Paul Gross scares me

Paul Gross scares me. In both a deliciously good and a disquietingly bad way.

I saw him interviewed last evening, as part of the Dean’s Lecture Series at the Faculty of Communication & Design at Ryerson University. The audience consisted mostly of students from that faculty and from the School of Radio and Television Arts, everyone eager to hear a “horse’s mouth” account of Mr. Gross’s experiences in theatre, television, and film. And to hear what he predicted for those industries in the future.

We got more than we dreamed of, and perhaps also more than we wanted.


Paul Gross, in Paul Gross’s Words

Paul Gross and Ryerson professor David Langer

Paul Gross and Ryerson professor David Langer

First of all, the man is hilarious. Which will surprise no one who watched his delivery of those shriekingly funny deadpan lines as the Mountie, Benton Fraser, in the TV series Due South. But when our evening started out with a clip of scenes from many of his TV and film appearances over the years — and he then commented, “That was like an acid flashback” — the tone was set for most of the evening.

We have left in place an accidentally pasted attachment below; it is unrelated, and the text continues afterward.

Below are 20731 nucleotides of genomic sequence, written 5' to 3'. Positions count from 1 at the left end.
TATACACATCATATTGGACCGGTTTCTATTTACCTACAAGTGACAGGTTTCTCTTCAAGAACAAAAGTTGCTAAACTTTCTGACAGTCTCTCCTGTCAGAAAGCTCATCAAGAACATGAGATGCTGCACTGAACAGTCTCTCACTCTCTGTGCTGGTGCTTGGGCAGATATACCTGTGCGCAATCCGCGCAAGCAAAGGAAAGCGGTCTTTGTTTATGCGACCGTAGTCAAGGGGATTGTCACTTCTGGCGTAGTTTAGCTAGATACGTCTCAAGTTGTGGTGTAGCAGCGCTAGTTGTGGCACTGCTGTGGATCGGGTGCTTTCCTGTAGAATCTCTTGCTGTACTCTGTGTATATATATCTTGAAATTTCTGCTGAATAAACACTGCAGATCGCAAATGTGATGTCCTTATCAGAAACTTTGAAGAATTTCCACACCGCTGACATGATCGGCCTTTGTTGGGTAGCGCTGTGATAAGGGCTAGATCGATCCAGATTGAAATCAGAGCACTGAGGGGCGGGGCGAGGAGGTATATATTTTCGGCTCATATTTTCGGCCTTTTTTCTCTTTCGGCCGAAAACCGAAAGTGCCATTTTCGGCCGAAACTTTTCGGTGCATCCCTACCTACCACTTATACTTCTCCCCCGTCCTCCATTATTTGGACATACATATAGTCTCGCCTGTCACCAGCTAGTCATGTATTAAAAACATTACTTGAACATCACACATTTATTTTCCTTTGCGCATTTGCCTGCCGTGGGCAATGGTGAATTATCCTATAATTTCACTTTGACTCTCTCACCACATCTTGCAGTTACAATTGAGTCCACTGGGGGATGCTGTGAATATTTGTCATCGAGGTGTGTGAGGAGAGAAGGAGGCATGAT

He’s scary-good because of his many talents. Moving frequently as he grew up in a military family, he tended to end up with the “weirdos” at his new schools, and got pushed toward the arts because he couldn’t do math. While beginning to act, as a young person, he also started writing because the in-between-acting moments were “kind of dull.” His first publically produced play was a big success. Over the years, he’s added producing and directing to his repertoire, and of course, as a Canadian film-maker, “Fundraiser” has become another unofficial title.

And he does music too: he was trained in classical guitar at the age of sixteen.

All this prompts one to claim, “Is there anything he can’t do??” But Gross downplays much of this track record, or at least attributes his success mainly to perseverance. He believes there are many people with far more talent who are much less successful because they aren’t as stubbornly persistent as he is, in going after what they want.